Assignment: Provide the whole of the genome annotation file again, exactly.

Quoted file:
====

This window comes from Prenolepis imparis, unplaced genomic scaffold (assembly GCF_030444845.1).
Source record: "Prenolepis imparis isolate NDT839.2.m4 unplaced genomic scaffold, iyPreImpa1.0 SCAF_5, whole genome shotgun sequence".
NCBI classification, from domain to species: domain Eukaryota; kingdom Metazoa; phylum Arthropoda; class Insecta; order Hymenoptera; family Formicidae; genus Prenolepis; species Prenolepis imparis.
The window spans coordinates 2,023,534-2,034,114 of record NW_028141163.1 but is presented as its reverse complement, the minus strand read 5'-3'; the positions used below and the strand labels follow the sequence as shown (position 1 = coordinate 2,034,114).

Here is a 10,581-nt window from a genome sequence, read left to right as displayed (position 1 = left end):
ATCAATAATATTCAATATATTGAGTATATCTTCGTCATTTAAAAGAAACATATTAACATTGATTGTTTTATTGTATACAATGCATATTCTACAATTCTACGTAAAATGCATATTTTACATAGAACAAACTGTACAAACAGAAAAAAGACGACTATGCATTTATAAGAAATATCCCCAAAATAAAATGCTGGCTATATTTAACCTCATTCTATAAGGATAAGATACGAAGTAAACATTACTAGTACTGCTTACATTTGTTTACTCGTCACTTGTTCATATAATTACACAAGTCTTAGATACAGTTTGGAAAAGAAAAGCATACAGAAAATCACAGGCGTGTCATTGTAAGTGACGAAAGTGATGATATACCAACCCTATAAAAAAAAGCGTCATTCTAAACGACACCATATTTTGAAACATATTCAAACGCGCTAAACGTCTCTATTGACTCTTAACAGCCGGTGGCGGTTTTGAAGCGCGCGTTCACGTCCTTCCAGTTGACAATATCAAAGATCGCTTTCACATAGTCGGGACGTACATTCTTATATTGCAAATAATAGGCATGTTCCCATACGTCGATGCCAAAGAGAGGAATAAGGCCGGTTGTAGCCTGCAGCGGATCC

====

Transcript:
This window comes from Prenolepis imparis, unplaced genomic scaffold (assembly GCF_030444845.1).
Source record: "Prenolepis imparis isolate NDT839.2.m4 unplaced genomic scaffold, iyPreImpa1.0 SCAF_5, whole genome shotgun sequence".
NCBI classification, from domain to species: domain Eukaryota; kingdom Metazoa; phylum Arthropoda; class Insecta; order Hymenoptera; family Formicidae; genus Prenolepis; species Prenolepis imparis.
The window spans coordinates 2,023,534-2,034,114 of record NW_028141163.1 but is presented as its reverse complement, the minus strand read 5'-3'; the positions used below and the strand labels follow the sequence as shown (position 1 = coordinate 2,034,114).

Here is a 10,581-nt window from a genome sequence, read left to right as displayed (position 1 = left end):
ATCAATAATATTCAATATATTGAGTATATCTTCGTCATTTAAAAGAAACATATTAACATTGATTGTTTTATTGTATACAATGCATATTCTACAATTCTACGTAAAATGCATATTTTACATAGAACAAACTGTACAAACAGAAAAAAGACGACTATGCATTTATAAGAAATATCCCCAAAATAAAATGCTGGCTATATTTAACCTCATTCTATAAGGATAAGATACGAAGTAAACATTACTAGTACTGCTTACATTTGTTTACTCGTCACTTGTTCATATAATTACACAAGTCTTAGATACAGTTTGGAAAAGAAAAGCATACAGAAAATCACAGGCGTGTCATTGTAAGTGACGAAAGTGATGATATACCAACCCTATAAAAAAAAGCGTCATTCTAAACGACACCATATTTTGAAACATATTCAAACGCGCTAAACGTCTCTATTGACTCTTAACAGCCGGTGGCGGTTTTGAAGCGCGCGTTCACGTCCTTCCAGTTGACAATATCAAAGATCGCTTTCACATAGTCGGGACGTACATTCTTATATTGCAAATAATAGGCATGTTCCCATACGTCGATGCCAAAGAGAGGAATAAGGCCGGTTGTAGCCTGCAGCGGATCC